Finally, it is important to ensure that paraprofessionals are thanked for their hard work and effort in the classroom.  A simple “thank you” leads paraprofessionals to feel valued and appreciated for their work, which in turn leads to more job satisfaction for them (Biggs et al., 2016).  Teachers can say “thank you” verbally or through written thank you notes and small gifts, such as a candy bar or soda (Hogan et al., 2013).
            While sharing your classroom with other adults can be challenging, successful collaboration with the paraprofessionals in your classroom will improve student outcomes and make your job more manageable.  It is worth your time and effort to form partnerships with the paraprofessionals in your classroom and your school.

Biggs, E.E., Gilson, C.B., & Carter, E.W. (2016). Accomplishing more together: Influences to the quality of professional relationships between special educators and paraprofessionals. Research & Practice for Persons with Severe Disabilities, 41(4), 256-272.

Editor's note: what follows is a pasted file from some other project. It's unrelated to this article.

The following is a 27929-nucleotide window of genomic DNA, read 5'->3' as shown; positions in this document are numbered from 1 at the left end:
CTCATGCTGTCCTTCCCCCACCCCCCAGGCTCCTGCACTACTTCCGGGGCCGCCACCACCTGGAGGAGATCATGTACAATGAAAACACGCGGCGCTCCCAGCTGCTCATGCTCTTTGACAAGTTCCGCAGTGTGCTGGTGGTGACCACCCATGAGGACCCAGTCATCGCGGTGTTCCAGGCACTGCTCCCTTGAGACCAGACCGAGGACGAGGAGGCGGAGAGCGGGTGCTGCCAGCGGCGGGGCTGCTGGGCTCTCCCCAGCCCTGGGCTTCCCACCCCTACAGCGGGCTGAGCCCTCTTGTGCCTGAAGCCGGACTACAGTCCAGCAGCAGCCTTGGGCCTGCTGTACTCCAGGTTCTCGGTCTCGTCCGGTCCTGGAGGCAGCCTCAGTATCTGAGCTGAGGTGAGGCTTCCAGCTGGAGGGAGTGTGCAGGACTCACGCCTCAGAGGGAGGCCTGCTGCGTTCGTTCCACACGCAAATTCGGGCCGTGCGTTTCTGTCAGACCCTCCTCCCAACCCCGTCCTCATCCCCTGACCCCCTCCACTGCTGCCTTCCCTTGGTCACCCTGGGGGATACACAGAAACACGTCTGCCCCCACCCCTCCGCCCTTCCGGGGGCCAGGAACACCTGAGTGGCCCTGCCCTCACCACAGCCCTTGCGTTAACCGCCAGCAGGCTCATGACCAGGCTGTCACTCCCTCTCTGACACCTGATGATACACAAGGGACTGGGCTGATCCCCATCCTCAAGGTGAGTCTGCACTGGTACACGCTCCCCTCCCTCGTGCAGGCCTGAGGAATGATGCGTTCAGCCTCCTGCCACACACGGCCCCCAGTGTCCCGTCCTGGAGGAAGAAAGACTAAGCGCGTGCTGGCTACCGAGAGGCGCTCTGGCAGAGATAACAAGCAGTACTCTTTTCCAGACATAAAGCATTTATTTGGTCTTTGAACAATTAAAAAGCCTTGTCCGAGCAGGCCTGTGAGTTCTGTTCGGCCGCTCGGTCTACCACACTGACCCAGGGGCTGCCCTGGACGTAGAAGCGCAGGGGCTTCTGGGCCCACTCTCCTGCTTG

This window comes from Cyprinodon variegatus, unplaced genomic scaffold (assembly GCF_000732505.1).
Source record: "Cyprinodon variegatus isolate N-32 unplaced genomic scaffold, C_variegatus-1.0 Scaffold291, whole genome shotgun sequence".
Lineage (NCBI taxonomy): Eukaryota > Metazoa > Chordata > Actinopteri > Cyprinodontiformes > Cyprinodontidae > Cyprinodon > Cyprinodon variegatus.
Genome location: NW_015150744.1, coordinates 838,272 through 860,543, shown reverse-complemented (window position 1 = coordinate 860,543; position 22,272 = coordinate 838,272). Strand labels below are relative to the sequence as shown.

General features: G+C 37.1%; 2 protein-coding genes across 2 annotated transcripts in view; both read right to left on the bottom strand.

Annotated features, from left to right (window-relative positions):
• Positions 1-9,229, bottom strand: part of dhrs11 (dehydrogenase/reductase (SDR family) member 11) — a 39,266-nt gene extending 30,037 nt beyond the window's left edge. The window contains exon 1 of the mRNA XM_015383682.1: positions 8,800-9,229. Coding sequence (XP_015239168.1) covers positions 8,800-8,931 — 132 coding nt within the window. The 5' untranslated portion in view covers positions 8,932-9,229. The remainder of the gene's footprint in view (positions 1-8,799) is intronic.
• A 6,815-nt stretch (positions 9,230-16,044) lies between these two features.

Downing, J.E., Ryndak, D.L., & Clark, D. (2000). Paraeducators in inclusive classrooms: Their own perceptions. Remedial and Special Education, 21, 171-181.

Doyle, M. B. (2002). The paraprofessionals guide to inclusive education: Working as a team (2nd Ed.). Baltimore: Paul H. Brookes.

Hogan, K.A., Lohmann, M.J., & Champion, C.R. (Spring/Summer, 2013). Effective inclusion strategies for professionals working with students with disabilities. Journal of the American Academy of Special Education Professionals, 27-41.

Liston, A. G., Nevin, A., & Malian, I. (2009). What do paraeducators in inclusive classrooms say about their work? Analysis of national survey data and follow-up interviews in California. TEACHING Exceptional Children Plus, 5(5), Article 1. Retrieved July 1, 2017 from

Patterson, K.B. (2006). Roles and responsibilities of paraprofessionals: In their own words. TEACHING Exceptional Children Plus, 2(5) Article 1. Retrieved July 4, 2017 from

Wasburn-Moses, L., Chun, E., & Kaldenberg, E. (2013). Paraprofessional roles in an adolescent reading program: Lessons learned. American Secondary Education, 41(3), 34-49.

Dr. Marla J. Lohmann is an Assistant Professor of Special Education at Colorado Christian University.  She can be contacted at